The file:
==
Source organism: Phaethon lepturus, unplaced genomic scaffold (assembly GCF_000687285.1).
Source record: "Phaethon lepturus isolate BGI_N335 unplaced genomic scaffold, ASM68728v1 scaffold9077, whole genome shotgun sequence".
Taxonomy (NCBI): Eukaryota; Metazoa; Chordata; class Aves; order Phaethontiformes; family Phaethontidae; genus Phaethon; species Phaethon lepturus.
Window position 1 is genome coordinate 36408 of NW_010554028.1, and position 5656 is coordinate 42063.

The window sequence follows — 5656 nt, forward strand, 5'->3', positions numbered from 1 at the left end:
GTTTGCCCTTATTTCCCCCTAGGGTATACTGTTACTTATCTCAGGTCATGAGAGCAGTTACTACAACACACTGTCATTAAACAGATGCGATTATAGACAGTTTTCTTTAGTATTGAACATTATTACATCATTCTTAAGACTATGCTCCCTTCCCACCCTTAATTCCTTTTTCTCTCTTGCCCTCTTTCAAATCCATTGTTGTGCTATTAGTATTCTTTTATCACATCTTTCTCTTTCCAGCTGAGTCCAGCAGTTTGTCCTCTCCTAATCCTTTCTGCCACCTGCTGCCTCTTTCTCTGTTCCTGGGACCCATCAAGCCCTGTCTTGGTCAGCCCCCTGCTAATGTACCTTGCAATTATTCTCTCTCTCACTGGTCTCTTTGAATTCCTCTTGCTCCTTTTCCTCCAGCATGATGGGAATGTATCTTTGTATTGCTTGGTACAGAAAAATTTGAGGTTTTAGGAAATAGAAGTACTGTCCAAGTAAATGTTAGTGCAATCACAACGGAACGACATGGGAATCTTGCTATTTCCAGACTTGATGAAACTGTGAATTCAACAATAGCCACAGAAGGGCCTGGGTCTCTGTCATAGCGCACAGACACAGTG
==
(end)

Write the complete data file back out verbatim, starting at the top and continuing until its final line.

Source organism: Phaethon lepturus, unplaced genomic scaffold (assembly GCF_000687285.1).
Source record: "Phaethon lepturus isolate BGI_N335 unplaced genomic scaffold, ASM68728v1 scaffold9077, whole genome shotgun sequence".
Taxonomy (NCBI): Eukaryota; Metazoa; Chordata; class Aves; order Phaethontiformes; family Phaethontidae; genus Phaethon; species Phaethon lepturus.
Window position 1 is genome coordinate 36408 of NW_010554028.1, and position 5656 is coordinate 42063.

The window sequence follows — 5656 nt, forward strand, 5'->3', positions numbered from 1 at the left end:
GTTTGCCCTTATTTCCCCCTAGGGTATACTGTTACTTATCTCAGGTCATGAGAGCAGTTACTACAACACACTGTCATTAAACAGATGCGATTATAGACAGTTTTCTTTAGTATTGAACATTATTACATCATTCTTAAGACTATGCTCCCTTCCCACCCTTAATTCCTTTTTCTCTCTTGCCCTCTTTCAAATCCATTGTTGTGCTATTAGTATTCTTTTATCACATCTTTCTCTTTCCAGCTGAGTCCAGCAGTTTGTCCTCTCCTAATCCTTTCTGCCACCTGCTGCCTCTTTCTCTGTTCCTGGGACCCATCAAGCCCTGTCTTGGTCAGCCCCCTGCTAATGTACCTTGCAATTATTCTCTCTCTCACTGGTCTCTTTGAATTCCTCTTGCTCCTTTTCCTCCAGCATGATGGGAATGTATCTTTGTATTGCTTGGTACAGAAAAATTTGAGGTTTTAGGAAATAGAAGTACTGTCCAAGTAAATGTTAGTGCAATCACAACGGAACGACATGGGAATCTTGCTATTTCCAGACTTGATGAAACTGTGAATTCAACAATAGCCACAGAAGGGCCTGGGTCTCTGTCATAGCGCACAGACACAGTG